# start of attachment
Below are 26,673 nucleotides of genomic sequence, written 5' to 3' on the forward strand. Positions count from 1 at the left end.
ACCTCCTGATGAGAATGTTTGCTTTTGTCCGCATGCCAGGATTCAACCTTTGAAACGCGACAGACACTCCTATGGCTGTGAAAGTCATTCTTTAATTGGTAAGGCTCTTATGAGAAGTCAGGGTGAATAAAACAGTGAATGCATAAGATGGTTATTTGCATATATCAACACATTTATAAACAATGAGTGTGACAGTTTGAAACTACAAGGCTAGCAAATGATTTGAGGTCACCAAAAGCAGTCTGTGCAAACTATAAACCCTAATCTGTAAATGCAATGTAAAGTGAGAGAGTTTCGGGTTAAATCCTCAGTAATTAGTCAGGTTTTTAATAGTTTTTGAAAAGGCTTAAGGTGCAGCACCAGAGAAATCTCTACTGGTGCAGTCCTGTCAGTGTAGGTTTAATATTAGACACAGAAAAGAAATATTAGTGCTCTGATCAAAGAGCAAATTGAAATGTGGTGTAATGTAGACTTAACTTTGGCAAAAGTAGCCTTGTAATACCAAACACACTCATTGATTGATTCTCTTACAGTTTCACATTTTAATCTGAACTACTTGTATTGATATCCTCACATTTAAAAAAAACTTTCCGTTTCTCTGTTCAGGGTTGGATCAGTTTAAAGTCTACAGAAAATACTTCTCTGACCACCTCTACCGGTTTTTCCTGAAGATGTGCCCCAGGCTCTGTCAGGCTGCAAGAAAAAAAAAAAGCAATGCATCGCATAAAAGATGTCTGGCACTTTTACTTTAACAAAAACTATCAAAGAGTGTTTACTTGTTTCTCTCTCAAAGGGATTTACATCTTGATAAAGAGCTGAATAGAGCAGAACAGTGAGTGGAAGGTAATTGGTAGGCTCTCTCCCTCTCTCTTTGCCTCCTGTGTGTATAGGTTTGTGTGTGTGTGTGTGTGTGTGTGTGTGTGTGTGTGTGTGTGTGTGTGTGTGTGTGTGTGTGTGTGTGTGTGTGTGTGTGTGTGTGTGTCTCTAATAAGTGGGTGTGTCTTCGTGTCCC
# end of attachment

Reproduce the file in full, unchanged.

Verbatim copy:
Below are 26,673 nucleotides of genomic sequence, written 5' to 3' on the forward strand. Positions count from 1 at the left end.
ACCTCCTGATGAGAATGTTTGCTTTTGTCCGCATGCCAGGATTCAACCTTTGAAACGCGACAGACACTCCTATGGCTGTGAAAGTCATTCTTTAATTGGTAAGGCTCTTATGAGAAGTCAGGGTGAATAAAACAGTGAATGCATAAGATGGTTATTTGCATATATCAACACATTTATAAACAATGAGTGTGACAGTTTGAAACTACAAGGCTAGCAAATGATTTGAGGTCACCAAAAGCAGTCTGTGCAAACTATAAACCCTAATCTGTAAATGCAATGTAAAGTGAGAGAGTTTCGGGTTAAATCCTCAGTAATTAGTCAGGTTTTTAATAGTTTTTGAAAAGGCTTAAGGTGCAGCACCAGAGAAATCTCTACTGGTGCAGTCCTGTCAGTGTAGGTTTAATATTAGACACAGAAAAGAAATATTAGTGCTCTGATCAAAGAGCAAATTGAAATGTGGTGTAATGTAGACTTAACTTTGGCAAAAGTAGCCTTGTAATACCAAACACACTCATTGATTGATTCTCTTACAGTTTCACATTTTAATCTGAACTACTTGTATTGATATCCTCACATTTAAAAAAAACTTTCCGTTTCTCTGTTCAGGGTTGGATCAGTTTAAAGTCTACAGAAAATACTTCTCTGACCACCTCTACCGGTTTTTCCTGAAGATGTGCCCCAGGCTCTGTCAGGCTGCAAGAAAAAAAAAAAGCAATGCATCGCATAAAAGATGTCTGGCACTTTTACTTTAACAAAAACTATCAAAGAGTGTTTACTTGTTTCTCTCTCAAAGGGATTTACATCTTGATAAAGAGCTGAATAGAGCAGAACAGTGAGTGGAAGGTAATTGGTAGGCTCTCTCCCTCTCTCTTTGCCTCCTGTGTGTATAGGTTTGTGTGTGTGTGTGTGTGTGTGTGTGTGTGTGTGTGTGTGTGTGTGTGTGTGTGTGTGTGTGTGTGTGTGTGTGTGTGTGTGTGTGTGTCTCTAATAAGTGGGTGTGTCTTCGTGTCCC